Confronting the Looming Fiscal Crisis

June 20, 2012

The Senate Finance Committee met yesterday to listen to an updated plan from former Senator Pete Domenici and Dr. Alice Rivlin of the Bipartisan Policy Center (BPC) on how to keep the U.S. economy from confronting the “fiscal cliff.” The plan, originally drafted in November 2010, takes a new approach to reforming Medicare and the federal tax code. The authors of the plan deem these two institutions crucial to stabilizing the national debt. According to Dr. Rivlin, the Medicare reform reduces the rate of growth of that program in a sensible way, while the tax reform plan provides a fairer, simpler federal tax code that raises more revenue in the future. How does the plan accomplish this?

The BPC Tax Reform Plan is essentially a complete overhaul of the current federal tax system. It establishes a two-bracket income tax with rates of 15 percent and 28 percent. The 28 percent rate will apply approximately to income above $51,000 for single earners and $102,000 for couples. The corporate tax will also be lowered from its current level of 35 percent to 28 percent. Equalizing the top income bracket with the corporate tax will remove the incentives for changing the way business is accounted for due to tax reasons, according to the BPC.

The BPC’s Medicare reform implements a more market-based approach for beneficiaries where they have the option of choosing among private healthcare plans or a traditional fee-for-service Medicare plan. The private plans that participate in this marketplace would be required toaccept all applicants and provide benefits that have at least the same value as fee-for-service Medicare. Private companies would help to promote a competitive price for health care services, and the federal contribution in each marketarea would be tied to the cost of the second-least expensive approved private plan or fee-for-service Medicare.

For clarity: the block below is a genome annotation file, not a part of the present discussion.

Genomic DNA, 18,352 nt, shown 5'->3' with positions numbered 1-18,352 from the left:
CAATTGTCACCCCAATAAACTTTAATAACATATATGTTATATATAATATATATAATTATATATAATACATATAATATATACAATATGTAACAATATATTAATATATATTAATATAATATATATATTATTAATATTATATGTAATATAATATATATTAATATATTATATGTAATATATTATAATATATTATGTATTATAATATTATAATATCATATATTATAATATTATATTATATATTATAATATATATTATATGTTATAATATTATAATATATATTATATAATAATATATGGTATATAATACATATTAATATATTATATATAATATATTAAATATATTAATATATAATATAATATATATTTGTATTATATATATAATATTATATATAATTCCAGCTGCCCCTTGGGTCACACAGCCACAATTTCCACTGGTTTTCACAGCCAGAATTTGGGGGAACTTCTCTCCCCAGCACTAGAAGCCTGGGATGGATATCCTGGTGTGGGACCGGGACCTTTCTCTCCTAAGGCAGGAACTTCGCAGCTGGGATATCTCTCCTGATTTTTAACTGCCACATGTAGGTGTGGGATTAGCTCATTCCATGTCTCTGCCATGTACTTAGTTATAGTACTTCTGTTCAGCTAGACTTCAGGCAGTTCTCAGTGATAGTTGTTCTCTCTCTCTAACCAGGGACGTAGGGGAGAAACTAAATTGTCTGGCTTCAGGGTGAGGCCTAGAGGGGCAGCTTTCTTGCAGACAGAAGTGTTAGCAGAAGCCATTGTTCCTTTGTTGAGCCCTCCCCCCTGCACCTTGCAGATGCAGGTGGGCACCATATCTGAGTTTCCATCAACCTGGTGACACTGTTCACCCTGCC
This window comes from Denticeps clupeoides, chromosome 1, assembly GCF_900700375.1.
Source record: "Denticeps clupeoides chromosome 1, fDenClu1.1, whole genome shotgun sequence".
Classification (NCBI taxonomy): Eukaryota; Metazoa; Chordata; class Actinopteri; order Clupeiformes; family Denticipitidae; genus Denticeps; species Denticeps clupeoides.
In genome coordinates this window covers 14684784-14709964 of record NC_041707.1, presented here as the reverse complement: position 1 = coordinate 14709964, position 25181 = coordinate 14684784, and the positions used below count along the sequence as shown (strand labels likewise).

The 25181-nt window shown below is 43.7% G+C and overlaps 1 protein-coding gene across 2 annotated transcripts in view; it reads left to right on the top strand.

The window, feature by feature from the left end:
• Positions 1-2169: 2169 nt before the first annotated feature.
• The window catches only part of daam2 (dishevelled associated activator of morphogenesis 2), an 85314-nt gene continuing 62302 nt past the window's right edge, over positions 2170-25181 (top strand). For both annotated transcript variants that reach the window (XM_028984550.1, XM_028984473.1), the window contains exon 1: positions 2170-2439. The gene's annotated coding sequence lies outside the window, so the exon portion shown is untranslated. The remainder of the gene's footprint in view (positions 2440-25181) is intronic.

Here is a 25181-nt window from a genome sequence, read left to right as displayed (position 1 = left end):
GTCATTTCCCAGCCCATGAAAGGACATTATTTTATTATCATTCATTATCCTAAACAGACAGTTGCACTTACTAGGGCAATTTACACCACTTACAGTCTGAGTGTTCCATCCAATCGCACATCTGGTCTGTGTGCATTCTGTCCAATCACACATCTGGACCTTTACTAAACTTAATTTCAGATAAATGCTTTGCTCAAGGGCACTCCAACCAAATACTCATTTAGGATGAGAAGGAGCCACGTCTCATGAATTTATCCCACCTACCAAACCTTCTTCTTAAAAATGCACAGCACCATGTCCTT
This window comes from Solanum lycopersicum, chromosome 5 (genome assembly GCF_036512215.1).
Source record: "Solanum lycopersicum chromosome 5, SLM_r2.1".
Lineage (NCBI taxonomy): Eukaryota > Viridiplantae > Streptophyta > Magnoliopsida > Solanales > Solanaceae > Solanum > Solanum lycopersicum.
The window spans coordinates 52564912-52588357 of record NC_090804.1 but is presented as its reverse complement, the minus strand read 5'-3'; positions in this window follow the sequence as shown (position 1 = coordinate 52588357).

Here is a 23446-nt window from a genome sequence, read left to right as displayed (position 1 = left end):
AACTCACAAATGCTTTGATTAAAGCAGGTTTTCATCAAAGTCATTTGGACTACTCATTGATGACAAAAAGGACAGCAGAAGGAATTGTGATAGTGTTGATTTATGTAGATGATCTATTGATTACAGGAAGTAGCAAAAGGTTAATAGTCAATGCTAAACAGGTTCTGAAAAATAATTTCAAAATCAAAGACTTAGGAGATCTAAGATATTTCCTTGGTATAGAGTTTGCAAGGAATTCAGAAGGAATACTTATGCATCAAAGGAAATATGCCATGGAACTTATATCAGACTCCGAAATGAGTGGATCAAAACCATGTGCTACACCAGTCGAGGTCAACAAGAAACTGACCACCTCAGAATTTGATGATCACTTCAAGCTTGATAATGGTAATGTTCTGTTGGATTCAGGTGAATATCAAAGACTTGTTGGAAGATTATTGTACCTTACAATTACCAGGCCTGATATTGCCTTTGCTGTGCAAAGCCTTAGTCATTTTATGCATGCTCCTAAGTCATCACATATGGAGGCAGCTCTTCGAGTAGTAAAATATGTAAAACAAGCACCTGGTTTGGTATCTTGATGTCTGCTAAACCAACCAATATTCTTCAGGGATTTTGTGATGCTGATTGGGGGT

You can read more about how these reforms would be implemented in Senator Domenici and Dr. Rivlin’s testimony, here.

Over the coming months, members of Congress will debate over whether to implement these reforms or other reforms as the sequester, or forced budget cuts agreed to in last August’s debt ceiling deal, is scheduled to go into effect on January 2nd, 2013. Any chosen path requires that significant cuts be made to government spending, but we hope that Congress will handle America’s tax dollars efficiently, and choose a plan over an ultimatum.

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